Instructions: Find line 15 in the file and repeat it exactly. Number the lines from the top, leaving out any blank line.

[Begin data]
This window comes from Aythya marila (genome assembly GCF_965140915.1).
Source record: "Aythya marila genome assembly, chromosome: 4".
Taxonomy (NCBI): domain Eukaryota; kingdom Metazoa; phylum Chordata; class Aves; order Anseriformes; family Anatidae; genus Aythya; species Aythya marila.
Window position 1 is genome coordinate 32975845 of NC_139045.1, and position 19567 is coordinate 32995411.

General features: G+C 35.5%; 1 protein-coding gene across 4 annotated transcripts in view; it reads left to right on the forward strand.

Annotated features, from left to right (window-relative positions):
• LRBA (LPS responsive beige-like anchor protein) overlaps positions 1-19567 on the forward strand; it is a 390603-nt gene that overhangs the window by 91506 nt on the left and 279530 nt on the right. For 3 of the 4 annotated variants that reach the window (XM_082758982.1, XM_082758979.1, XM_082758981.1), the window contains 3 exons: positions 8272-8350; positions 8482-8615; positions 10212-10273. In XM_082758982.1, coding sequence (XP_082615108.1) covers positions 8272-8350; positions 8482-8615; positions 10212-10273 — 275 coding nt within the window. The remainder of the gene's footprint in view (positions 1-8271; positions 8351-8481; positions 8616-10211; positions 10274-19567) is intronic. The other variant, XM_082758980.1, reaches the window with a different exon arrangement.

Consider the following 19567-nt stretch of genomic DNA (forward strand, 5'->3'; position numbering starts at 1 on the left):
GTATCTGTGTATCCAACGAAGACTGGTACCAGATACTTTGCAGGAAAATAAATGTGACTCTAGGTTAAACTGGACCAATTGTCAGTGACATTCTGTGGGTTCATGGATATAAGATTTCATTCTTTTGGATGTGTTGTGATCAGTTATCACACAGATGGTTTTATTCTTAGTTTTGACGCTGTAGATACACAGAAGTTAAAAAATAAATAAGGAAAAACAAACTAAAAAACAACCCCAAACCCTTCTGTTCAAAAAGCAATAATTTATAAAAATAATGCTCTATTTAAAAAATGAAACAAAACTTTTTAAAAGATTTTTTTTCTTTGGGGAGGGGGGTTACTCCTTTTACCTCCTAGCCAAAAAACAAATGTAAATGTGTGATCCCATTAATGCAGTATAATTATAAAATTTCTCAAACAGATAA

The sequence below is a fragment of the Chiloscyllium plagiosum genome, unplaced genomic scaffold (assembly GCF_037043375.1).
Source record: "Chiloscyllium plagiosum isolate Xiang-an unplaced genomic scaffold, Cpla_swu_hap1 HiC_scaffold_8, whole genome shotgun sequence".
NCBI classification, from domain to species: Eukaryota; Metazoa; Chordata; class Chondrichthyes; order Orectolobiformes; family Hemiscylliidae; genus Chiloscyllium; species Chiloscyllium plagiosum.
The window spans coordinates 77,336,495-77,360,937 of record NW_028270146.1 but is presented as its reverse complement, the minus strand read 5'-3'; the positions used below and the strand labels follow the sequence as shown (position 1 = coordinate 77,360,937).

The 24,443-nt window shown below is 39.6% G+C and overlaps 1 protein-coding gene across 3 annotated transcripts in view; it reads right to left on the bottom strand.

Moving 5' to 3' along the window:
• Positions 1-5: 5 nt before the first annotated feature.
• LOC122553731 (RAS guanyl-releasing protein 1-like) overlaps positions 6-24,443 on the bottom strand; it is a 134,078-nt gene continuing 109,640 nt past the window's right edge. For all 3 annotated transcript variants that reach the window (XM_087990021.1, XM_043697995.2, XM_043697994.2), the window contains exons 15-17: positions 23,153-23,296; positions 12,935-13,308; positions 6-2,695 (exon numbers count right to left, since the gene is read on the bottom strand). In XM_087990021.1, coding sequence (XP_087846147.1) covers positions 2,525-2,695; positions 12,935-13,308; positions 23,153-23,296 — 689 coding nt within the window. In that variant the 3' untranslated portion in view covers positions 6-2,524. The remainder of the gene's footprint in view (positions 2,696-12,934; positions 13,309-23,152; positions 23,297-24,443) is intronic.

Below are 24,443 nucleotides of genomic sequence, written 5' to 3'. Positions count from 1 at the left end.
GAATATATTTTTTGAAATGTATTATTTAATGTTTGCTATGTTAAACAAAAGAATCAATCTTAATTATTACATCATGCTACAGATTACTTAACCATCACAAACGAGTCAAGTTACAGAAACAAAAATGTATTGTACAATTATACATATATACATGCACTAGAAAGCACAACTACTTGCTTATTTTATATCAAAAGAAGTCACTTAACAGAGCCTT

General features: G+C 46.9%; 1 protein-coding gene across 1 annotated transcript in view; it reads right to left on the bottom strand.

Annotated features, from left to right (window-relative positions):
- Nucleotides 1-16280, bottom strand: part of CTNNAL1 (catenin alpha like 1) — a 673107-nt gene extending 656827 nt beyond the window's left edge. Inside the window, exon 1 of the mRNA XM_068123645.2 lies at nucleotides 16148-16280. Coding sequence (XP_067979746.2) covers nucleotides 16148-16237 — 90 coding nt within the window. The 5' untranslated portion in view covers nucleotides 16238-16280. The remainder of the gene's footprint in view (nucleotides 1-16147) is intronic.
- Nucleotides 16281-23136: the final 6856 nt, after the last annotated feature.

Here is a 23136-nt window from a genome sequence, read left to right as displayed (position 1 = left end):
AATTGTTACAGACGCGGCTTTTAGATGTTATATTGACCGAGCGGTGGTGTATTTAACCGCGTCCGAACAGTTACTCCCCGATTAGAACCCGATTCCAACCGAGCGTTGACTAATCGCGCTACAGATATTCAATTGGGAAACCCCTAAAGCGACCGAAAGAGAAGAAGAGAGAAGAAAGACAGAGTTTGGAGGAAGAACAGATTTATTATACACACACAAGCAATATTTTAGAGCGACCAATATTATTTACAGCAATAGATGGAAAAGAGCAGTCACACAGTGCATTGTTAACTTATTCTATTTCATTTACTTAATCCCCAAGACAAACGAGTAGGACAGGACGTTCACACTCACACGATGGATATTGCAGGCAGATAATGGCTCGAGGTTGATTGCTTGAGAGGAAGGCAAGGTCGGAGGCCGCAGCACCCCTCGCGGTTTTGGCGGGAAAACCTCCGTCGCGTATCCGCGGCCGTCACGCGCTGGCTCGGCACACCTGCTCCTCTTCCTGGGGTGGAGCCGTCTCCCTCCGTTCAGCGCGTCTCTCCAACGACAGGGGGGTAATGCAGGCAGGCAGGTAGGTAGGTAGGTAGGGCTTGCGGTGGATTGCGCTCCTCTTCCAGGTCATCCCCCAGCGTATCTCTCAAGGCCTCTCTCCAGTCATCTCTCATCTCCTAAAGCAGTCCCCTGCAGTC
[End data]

Moving 5' to 3' along the window: